Amando de Ossorio
From The Grindhouse Cinema Database
Amando de Ossorio (6 April 1918 – 13 January 2001) was one of the foremost Spanish horror film directors during the European horror film surge in the 1970s, known especially for his "Blind Dead" tetralogy.
De Ossorio directed a short political film in 1956 called The Black Flag, then spent the next few years doing documentaries and commercials. He was also a talented painter and artist. In 1964, he was hired to direct a few innocuous westerns and comedies, then he moved into horror in 1969 where he made his mark.
Amando de Ossorio complained in interviews that right from the start of his directing career, his producers were always tampering with his projects. His first horror film, Malenka, The Vampire's Niece (1969), was written to be a psychological thriller about a young woman who inherits a castle in Europe and is summarily driven crazy by her uncle who tries to convince her that he and she are both vampires. At the end of the film, the uncle's scheme is revealed and explained by her boyfriend to be a hoax. However, after de Ossorio finished the film, the producers decided to make the uncle an actual vampire in the English language version, and added a low-budget disintegration scene to the finale of the English-dubbed prints that completely contradicted the plot.
In 1971, de Ossorio came up with the concept of The Blind Dead, a cult of blind, undead Templar Knights who sucked human blood, rode skeletal ghost-horses and were attracted to their victims by the sound of their heartbeat. The first film, Tombs of the Blind Dead, was so successful, he immediately embarked on a career as a Euro-horror film director. Three more "Blind Dead" films followed in quick succession.
His 1975 Demon Witch Child (one of the many European Exorcist clones) is today regarded as an underrated must-see horror classic by most of his fans. In the late 70s, de Ossorio's name strangely wound up on a couple of x-rated adult films. (The Spanish horror film industry petered out after 1975 and, unlike the Italian film industry which rebounded with gory zombie & cannibal films in 1980, the Spanish film market never recovered.)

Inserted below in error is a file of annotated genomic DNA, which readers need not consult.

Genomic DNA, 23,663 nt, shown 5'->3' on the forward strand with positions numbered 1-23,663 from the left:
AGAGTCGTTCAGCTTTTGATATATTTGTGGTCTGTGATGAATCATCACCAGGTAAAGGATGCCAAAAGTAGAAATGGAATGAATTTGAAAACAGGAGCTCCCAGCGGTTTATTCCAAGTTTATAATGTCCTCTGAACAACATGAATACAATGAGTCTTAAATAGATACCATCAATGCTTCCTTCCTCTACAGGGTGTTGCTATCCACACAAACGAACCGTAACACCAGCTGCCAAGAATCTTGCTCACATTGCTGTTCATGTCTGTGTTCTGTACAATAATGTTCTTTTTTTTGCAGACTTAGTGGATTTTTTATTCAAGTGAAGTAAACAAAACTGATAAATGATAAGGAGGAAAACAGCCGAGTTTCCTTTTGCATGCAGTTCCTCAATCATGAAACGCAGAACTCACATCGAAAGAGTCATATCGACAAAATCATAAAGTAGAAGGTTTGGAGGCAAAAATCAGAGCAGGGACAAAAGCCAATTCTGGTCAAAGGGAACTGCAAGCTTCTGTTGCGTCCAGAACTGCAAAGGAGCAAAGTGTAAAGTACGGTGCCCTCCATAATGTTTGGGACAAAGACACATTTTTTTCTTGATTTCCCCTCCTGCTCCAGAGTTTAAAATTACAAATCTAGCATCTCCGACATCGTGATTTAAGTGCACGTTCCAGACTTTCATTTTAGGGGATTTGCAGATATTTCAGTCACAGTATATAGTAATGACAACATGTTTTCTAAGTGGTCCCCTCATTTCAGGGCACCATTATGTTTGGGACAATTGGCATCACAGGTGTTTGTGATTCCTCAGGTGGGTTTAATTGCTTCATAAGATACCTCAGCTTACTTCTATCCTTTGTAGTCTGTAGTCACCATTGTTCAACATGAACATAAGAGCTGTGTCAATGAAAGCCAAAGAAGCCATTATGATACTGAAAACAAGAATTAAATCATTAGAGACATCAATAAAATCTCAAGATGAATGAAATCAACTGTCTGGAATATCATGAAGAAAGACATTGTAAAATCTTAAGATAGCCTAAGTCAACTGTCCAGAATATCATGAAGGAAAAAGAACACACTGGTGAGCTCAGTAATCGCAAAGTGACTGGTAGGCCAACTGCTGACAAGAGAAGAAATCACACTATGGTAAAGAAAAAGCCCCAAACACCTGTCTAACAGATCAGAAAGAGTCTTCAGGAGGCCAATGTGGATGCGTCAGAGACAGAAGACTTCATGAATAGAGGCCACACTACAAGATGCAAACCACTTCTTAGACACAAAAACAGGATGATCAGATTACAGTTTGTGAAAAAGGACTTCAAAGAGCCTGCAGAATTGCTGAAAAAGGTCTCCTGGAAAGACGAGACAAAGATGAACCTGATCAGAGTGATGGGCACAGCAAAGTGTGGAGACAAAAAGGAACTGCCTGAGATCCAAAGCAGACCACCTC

He started to direct a cannibal film called Man Hunter (aka Devil Hunter) in 1980, but Spanish director Jess Franco was given the project by the producer, and de Ossorio gracefully bowed out. Strangely, many of the actors who regularly appeared in Franco's films also worked for de Ossorio, such as Jack Taylor, Monserrat Prous, Paul Muller, Fernando Bilbao, Luis Barboo, Rosanna Yanni & Kali Hansa.
He also worked with Julia Saly & Helga Line, two actresses who appeared in a number of Spanish director Paul Naschy's horror films during the same period. Strangely, in 1980, de Ossorio began directing a historical drama entitled Los Cantabros (The Cantabrians), but he was replaced on the project by Paul Naschy, who agreed to direct the picture if he was allowed to start the whole project from scratch, working up an entirely new screenplay and hiring his own actor friends to replace the former cast members.
Monsters very similar to de Ossorio's Templar Knights later appeared in two other Spanish horror films, Jesus Franco's film Mansion of the Living Dead (1982) and Paul Naschy's film The Devil's Cross (1974). Those two films were not connected to de Ossorio's in any way however, they were simply homages.
Unfortunately de Ossorio's last horror film, the 1984 Sea Serpent (which had been his dream project for many years) was a disappointment to him due to the low budget special effects, and led him to retire from filmmaking in 1984, at age 66.
He was interviewed for a 2001 documentary about his life entitled Amando de Ossorio: The Last Templar just a short time before he died. During the interview, de Ossorio complained about the pitifully tiny budgets he was always forced to work within, and he lamented that in almost every case, the finished project never came close to what he had envisioned when he first conceived each film. He cited his worst disappointment being the abysmal special effects that appeared at the climax of his Ghost Galleon (1974), wherein the producers actually used a plastic toy boat in a bathtub to represent the Spanish galleon that burns and sinks at the end of the film.
In his final years, he augmented his income by producing scary oil paintings of his Templar Knights and selling them to his fans. In 1993, de Ossorio was shopping around a script for a fifth Blind Dead film, to be called "The Necronomicon of the Templars", but sadly he failed to interest a producer in the project. He died in 2001 from natural causes at the age of 82. His four "Blind Dead" films are now available in a deluxe DVD box set, and most of his other horror films are also available now on DVD, with the exception of The Sea Serpent (which has only been released on VHS).